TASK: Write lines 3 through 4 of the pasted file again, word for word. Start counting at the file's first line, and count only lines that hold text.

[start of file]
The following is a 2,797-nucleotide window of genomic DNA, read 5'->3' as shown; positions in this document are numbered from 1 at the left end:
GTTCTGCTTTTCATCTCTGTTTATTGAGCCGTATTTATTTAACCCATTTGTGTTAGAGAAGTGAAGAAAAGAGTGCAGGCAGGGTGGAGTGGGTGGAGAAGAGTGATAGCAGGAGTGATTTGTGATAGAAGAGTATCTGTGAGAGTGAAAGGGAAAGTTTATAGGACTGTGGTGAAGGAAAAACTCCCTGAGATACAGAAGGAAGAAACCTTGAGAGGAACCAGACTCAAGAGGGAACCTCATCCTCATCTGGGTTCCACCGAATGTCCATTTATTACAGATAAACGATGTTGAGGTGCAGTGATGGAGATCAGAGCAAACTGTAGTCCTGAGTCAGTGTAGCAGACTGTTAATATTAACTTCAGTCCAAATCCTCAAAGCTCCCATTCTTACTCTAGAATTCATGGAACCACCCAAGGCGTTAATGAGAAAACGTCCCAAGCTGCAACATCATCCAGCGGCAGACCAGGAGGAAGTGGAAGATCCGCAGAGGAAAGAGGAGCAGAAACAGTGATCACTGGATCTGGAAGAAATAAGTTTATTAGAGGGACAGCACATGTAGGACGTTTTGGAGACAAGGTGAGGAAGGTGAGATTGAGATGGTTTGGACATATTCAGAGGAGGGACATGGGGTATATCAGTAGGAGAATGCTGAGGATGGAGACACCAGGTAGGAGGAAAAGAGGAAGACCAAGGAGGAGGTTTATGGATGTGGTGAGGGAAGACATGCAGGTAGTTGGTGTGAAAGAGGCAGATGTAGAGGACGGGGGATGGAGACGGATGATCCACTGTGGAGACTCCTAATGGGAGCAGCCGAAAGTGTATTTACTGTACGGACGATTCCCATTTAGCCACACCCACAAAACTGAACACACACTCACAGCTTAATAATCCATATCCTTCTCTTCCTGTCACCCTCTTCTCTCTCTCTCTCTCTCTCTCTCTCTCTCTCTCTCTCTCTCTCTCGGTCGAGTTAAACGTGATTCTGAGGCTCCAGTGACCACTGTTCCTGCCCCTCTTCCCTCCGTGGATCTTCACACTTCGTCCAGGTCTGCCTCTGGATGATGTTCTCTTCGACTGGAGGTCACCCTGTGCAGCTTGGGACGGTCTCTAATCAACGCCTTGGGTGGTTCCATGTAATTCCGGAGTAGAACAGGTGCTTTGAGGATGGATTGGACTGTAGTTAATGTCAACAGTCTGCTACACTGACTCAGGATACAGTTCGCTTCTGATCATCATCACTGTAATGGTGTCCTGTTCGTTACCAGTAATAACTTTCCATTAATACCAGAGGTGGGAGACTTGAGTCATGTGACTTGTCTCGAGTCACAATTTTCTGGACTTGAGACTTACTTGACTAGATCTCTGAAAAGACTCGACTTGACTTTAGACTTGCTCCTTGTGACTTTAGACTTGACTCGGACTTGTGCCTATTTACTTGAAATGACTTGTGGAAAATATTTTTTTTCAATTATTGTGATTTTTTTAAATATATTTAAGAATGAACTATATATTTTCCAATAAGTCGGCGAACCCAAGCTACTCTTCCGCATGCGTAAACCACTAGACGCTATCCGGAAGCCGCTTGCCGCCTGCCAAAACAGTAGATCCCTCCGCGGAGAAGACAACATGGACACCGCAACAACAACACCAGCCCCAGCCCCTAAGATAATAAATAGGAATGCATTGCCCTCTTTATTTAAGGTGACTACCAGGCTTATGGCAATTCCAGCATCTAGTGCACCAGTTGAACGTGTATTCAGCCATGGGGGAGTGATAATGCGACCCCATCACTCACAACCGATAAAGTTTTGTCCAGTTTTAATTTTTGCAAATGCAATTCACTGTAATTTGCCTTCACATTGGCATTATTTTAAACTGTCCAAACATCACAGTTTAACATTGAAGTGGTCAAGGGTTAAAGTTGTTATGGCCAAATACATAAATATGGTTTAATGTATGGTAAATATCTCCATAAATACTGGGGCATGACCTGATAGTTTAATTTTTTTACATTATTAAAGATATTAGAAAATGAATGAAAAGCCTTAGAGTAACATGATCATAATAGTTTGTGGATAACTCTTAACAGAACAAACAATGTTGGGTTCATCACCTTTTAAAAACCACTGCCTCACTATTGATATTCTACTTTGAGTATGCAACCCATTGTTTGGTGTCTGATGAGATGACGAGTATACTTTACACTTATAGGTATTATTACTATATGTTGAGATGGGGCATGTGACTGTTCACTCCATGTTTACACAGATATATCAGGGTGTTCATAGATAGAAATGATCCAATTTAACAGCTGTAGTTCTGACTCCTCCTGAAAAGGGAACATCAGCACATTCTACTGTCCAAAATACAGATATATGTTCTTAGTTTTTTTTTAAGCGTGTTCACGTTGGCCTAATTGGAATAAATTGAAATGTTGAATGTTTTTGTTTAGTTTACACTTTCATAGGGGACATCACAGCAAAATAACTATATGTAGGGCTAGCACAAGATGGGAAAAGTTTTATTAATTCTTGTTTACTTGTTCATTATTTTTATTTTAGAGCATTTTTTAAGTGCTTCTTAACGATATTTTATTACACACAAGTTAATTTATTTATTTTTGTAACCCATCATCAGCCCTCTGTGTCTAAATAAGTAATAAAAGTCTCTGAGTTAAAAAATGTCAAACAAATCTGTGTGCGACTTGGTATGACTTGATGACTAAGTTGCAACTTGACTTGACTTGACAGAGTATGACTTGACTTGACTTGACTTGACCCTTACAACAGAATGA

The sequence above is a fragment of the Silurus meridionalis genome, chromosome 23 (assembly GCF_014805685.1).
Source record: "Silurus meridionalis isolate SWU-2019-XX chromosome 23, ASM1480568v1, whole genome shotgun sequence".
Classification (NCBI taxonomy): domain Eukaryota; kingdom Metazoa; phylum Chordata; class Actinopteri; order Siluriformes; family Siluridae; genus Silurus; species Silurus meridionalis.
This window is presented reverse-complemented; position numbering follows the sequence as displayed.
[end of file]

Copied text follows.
The sequence above is a fragment of the Silurus meridionalis genome, chromosome 23 (assembly GCF_014805685.1).
Source record: "Silurus meridionalis isolate SWU-2019-XX chromosome 23, ASM1480568v1, whole genome shotgun sequence".